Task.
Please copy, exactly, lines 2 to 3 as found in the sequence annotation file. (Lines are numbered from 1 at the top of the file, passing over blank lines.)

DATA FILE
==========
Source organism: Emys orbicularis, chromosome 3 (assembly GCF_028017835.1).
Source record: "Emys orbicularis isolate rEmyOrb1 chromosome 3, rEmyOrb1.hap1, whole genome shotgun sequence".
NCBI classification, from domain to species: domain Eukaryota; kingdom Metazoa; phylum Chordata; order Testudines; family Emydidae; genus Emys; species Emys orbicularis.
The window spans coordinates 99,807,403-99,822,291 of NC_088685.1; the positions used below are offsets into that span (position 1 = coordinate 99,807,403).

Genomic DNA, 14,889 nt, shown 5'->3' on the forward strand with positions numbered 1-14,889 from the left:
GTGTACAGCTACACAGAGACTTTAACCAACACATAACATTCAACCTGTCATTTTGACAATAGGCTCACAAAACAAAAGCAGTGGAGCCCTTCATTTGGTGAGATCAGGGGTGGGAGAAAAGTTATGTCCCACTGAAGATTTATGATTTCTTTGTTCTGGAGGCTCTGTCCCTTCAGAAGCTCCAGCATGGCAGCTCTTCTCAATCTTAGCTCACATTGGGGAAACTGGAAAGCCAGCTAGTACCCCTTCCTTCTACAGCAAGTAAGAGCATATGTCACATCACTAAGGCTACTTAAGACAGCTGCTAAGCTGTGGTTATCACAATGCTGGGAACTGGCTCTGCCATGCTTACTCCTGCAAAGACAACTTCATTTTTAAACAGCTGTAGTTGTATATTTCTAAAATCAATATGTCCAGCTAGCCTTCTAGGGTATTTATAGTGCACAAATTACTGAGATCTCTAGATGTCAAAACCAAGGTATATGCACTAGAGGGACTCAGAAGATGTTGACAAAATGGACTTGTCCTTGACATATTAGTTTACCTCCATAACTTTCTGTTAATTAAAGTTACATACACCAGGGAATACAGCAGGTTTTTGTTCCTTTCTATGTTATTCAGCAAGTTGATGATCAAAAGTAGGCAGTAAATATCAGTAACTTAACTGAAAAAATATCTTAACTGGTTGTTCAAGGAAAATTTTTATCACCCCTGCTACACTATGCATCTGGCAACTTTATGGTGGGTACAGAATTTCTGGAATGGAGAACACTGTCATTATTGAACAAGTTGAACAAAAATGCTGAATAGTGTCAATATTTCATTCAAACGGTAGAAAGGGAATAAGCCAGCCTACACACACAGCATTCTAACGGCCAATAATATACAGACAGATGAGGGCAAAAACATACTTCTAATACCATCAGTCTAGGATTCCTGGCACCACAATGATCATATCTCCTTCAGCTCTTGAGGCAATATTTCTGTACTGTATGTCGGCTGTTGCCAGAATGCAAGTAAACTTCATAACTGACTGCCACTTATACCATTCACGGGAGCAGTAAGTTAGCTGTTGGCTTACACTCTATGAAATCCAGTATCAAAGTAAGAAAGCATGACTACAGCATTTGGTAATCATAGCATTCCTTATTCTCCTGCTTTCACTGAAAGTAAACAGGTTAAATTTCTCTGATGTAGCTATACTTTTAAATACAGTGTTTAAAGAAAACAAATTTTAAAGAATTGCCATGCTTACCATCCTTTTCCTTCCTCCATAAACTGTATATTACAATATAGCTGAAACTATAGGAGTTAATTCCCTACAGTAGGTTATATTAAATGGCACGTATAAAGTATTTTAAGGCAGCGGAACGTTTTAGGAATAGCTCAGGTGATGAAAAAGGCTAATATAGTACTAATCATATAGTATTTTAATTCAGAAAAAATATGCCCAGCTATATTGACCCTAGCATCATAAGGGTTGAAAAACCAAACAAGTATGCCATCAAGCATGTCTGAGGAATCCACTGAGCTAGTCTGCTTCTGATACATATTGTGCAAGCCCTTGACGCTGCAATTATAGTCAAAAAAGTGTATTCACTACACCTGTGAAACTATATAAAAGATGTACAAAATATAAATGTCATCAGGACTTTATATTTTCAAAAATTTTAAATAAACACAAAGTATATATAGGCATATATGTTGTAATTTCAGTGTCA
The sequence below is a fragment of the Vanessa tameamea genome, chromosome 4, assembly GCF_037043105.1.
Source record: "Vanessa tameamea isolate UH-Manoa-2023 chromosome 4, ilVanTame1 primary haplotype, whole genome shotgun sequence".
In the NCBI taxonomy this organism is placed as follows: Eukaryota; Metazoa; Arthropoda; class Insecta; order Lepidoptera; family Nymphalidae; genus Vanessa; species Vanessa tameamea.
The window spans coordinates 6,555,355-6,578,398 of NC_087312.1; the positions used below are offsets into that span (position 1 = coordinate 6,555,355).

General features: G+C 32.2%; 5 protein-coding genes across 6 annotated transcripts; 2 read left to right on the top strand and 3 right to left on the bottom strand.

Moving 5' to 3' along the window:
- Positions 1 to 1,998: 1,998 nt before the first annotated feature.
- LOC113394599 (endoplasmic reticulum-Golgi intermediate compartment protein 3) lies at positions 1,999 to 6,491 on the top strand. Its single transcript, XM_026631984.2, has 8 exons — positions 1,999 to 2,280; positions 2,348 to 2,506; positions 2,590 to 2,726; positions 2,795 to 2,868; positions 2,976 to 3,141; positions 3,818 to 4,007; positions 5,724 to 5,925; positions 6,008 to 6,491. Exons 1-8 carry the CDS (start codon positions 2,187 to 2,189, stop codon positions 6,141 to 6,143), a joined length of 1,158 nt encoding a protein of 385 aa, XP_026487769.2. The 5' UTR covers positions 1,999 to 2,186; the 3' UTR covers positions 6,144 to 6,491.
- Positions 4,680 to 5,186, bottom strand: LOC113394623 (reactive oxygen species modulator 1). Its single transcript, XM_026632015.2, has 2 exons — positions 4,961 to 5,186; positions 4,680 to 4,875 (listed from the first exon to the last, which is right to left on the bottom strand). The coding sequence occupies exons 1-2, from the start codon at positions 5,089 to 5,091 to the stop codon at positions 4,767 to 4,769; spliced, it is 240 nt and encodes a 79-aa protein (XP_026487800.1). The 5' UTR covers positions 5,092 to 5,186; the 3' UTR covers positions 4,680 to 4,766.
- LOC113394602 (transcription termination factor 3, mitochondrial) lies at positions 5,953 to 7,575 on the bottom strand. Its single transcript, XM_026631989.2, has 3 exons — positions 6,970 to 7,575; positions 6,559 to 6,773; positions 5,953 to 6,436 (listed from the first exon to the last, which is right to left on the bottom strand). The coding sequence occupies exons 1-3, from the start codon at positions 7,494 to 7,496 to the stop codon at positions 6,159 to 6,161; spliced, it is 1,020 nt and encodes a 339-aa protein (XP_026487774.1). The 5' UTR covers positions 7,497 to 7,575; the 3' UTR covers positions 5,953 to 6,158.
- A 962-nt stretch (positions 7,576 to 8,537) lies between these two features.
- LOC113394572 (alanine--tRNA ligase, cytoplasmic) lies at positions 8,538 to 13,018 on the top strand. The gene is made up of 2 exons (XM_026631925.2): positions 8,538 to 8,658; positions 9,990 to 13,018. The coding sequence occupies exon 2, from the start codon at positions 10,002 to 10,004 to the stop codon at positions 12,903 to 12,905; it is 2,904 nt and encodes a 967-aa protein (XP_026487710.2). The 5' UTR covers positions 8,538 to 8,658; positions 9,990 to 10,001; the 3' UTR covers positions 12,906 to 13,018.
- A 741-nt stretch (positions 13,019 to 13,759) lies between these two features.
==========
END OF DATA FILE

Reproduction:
Source record: "Emys orbicularis isolate rEmyOrb1 chromosome 3, rEmyOrb1.hap1, whole genome shotgun sequence".
NCBI classification, from domain to species: domain Eukaryota; kingdom Metazoa; phylum Chordata; order Testudines; family Emydidae; genus Emys; species Emys orbicularis.